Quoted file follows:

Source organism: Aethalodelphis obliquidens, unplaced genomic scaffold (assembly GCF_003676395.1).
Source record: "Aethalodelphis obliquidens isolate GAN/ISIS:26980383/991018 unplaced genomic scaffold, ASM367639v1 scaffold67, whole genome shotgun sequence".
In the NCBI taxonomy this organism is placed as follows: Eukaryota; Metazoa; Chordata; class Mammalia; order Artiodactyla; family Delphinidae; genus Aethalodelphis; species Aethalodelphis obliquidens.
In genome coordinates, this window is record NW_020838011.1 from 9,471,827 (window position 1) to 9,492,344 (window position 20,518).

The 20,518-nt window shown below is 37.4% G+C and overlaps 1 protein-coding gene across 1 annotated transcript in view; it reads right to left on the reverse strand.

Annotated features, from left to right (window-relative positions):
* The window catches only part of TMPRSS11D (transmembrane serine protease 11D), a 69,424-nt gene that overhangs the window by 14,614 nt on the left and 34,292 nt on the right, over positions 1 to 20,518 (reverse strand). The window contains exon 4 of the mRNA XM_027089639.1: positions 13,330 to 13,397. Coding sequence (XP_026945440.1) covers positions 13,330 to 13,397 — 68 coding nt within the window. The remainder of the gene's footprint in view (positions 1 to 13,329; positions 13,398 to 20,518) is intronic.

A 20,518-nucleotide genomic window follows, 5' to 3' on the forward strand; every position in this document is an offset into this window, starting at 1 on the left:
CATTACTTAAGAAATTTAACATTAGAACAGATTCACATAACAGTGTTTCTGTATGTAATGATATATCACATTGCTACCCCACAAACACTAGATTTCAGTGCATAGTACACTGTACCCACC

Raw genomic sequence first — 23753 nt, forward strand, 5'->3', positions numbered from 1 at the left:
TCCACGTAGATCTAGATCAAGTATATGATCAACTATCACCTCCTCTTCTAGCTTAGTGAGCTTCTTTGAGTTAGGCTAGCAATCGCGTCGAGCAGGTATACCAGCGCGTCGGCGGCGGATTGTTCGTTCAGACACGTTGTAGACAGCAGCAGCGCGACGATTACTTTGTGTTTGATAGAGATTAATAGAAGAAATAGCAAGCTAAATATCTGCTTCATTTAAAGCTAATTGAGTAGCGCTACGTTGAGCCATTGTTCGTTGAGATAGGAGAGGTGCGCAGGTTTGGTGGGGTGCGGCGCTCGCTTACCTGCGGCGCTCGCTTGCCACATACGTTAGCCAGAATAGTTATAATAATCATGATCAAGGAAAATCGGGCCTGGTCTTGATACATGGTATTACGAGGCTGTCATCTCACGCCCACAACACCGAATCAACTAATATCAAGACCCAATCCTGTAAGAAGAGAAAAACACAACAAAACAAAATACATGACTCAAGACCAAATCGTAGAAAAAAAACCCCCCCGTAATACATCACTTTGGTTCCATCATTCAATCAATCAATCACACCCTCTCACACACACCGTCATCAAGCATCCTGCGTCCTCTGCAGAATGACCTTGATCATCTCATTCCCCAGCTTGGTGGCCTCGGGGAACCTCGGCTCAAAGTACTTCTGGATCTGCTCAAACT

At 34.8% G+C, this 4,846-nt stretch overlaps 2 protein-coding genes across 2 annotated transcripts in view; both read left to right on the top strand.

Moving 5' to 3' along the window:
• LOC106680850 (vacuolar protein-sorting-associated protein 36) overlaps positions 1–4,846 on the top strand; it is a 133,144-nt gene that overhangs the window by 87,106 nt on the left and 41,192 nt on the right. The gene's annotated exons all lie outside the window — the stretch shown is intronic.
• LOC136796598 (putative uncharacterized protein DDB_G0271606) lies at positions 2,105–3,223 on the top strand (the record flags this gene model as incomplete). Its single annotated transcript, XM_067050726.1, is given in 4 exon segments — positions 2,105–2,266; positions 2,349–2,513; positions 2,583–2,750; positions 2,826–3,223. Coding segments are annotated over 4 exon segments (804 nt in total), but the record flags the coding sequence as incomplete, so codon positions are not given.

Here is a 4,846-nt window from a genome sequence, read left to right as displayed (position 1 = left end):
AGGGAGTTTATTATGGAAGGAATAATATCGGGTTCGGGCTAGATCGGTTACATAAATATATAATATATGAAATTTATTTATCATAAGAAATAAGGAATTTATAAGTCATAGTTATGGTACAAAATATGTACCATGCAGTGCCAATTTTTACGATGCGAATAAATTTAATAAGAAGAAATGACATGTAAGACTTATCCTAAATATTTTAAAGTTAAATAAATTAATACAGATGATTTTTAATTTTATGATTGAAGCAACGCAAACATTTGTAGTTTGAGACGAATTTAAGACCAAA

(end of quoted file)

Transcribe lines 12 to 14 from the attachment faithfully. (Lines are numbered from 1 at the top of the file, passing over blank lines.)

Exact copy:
At 34.8% G+C, this 4,846-nt stretch overlaps 2 protein-coding genes across 2 annotated transcripts in view; both read left to right on the top strand.

Moving 5' to 3' along the window:
• LOC106680850 (vacuolar protein-sorting-associated protein 36) overlaps positions 1–4,846 on the top strand; it is a 133,144-nt gene that overhangs the window by 87,106 nt on the left and 41,192 nt on the right. The gene's annotated exons all lie outside the window — the stretch shown is intronic.